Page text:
Universal Credit was initially trialled in the North East and it did not go well. In response, the government made it national policy.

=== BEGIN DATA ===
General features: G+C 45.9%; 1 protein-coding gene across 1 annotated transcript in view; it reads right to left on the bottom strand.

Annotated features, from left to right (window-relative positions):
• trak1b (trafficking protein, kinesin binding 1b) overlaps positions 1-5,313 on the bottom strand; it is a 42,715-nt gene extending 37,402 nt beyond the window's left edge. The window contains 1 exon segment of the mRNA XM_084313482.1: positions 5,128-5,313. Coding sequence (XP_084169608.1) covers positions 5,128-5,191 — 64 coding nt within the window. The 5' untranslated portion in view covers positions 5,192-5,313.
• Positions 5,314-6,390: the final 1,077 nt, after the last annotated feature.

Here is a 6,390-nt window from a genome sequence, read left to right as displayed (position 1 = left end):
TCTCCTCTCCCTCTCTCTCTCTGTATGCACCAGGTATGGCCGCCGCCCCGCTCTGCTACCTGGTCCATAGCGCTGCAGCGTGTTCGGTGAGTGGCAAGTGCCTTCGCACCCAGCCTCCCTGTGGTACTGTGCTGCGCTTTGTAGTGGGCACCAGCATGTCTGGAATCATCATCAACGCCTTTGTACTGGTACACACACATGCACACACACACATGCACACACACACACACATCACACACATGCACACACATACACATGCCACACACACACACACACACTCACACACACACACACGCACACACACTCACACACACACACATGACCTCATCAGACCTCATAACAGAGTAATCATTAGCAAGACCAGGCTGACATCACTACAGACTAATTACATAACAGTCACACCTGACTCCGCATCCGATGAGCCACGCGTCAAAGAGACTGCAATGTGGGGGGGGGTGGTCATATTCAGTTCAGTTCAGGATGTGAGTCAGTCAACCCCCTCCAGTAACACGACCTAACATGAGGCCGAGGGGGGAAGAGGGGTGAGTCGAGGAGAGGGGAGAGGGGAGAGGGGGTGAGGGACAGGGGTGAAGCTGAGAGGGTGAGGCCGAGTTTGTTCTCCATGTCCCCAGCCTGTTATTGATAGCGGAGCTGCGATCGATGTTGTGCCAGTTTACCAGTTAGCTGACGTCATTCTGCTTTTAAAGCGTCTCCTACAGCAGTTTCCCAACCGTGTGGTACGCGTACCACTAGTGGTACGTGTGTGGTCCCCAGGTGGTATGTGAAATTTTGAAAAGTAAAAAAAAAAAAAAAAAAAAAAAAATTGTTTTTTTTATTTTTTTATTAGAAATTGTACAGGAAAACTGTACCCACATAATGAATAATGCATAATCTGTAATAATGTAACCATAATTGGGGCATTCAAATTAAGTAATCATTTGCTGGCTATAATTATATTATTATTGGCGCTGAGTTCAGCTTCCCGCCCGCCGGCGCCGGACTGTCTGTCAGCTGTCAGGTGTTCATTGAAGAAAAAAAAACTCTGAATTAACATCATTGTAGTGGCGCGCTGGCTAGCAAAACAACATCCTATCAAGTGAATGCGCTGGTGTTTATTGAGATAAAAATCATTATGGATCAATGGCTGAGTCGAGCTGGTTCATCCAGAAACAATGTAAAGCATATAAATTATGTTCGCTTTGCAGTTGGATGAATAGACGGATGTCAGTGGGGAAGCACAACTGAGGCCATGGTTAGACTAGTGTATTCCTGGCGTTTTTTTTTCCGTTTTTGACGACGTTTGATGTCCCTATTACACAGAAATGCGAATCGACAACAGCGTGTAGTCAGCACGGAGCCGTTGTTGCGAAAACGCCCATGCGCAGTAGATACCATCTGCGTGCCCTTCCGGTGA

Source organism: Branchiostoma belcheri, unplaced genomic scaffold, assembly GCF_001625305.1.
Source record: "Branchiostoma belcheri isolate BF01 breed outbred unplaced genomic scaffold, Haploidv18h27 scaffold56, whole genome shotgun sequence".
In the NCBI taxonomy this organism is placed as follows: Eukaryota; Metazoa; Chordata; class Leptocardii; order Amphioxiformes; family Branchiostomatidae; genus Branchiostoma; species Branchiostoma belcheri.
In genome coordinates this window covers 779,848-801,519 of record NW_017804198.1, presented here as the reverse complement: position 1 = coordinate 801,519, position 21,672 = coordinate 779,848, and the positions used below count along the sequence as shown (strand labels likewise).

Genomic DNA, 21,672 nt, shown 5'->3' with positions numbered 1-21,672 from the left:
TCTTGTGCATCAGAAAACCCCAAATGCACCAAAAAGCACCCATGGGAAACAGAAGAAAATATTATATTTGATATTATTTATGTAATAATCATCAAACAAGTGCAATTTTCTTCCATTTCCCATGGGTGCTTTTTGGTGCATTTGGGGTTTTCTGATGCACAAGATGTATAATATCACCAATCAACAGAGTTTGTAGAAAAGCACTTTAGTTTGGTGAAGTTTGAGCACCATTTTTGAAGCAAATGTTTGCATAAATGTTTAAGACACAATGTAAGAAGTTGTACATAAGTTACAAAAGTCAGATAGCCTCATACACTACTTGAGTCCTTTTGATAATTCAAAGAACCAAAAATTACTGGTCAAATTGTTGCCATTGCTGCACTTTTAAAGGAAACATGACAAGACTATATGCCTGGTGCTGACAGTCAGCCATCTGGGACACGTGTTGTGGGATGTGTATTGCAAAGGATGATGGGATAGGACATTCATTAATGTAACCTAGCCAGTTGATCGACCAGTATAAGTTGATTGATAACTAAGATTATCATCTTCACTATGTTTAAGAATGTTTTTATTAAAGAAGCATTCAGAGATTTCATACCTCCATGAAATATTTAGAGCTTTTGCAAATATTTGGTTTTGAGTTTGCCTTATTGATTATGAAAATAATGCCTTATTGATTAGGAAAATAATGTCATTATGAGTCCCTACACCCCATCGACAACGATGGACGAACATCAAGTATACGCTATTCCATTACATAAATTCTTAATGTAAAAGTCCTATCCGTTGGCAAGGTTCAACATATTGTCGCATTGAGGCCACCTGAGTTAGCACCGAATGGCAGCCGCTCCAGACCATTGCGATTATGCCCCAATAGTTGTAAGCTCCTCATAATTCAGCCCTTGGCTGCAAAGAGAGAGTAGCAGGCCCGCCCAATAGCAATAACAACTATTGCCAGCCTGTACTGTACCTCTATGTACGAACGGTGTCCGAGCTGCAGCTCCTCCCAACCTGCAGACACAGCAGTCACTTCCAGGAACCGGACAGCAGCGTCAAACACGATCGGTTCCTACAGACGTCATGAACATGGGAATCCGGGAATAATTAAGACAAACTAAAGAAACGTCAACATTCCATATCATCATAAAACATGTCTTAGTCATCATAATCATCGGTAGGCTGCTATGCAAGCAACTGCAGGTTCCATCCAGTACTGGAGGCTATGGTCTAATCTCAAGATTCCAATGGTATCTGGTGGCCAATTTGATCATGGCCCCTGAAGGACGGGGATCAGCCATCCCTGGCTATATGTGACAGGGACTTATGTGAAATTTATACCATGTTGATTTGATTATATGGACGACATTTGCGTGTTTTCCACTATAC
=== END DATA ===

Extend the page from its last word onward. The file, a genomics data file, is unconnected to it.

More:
A few years after the experiment of Universal Credit first begun in Newcastle, it has become clear that the devastating effects of the reformed benefits system were not unique to the city. The benefit, which was initially disparaged for causing a housing crisis in the area it was first trialled has since been tied to a national increase in homelessness. Homelessness has not been the only consequence of the change to the benefit system; the rollout of universal credit has been plagued by scandals. Unreasonable waiting times, increased dependence on food banks and a failure to meet the needs of working claimants have been just some of the flaws identified with Universal Credit. "Foodbank usage in Gateshead has increased significantly since the introduction of Universal Credit. 1,811 foodbank parcels were issued in 2015 compared to 1,698 in the entire three year period prior, and 4,861 parcels were issued in 2016." - The Gateshead Housing Company The failures of Universal Credit have been further evidenced in recently published research conducted by Citizens Advice, with the revelation that a third of people aided by the charity face challenges providing evidence for their claim. Almost half (48%) of the people interviewed in the survey who qualified for the benefit's additional financial support reported difficulties providing evidence for health conditions. Of those qualifying for extra aid, 40% struggle to provide evidence for housing and 35% struggle to provide evidence for childcare. The process of making a Universal Credit claim consists of ten stages, an arduous process which takes over a week for a quarter of people helped by Citizens Advice. If a claimant misses a deadline or incorrectly fills out a form there is a chance they will have to reapply for the benefit from the beginning. As Universal Credit can only be applied for online, the application process can be particularly difficult for those unfamiliar with computers, an issue which disproportionately affects the elderly. Citizens Advice is urging the government to simplify this claims process and to provide adequate support for those who need it. Of particular precedence is the need to make it easier for claimants to submit evidence.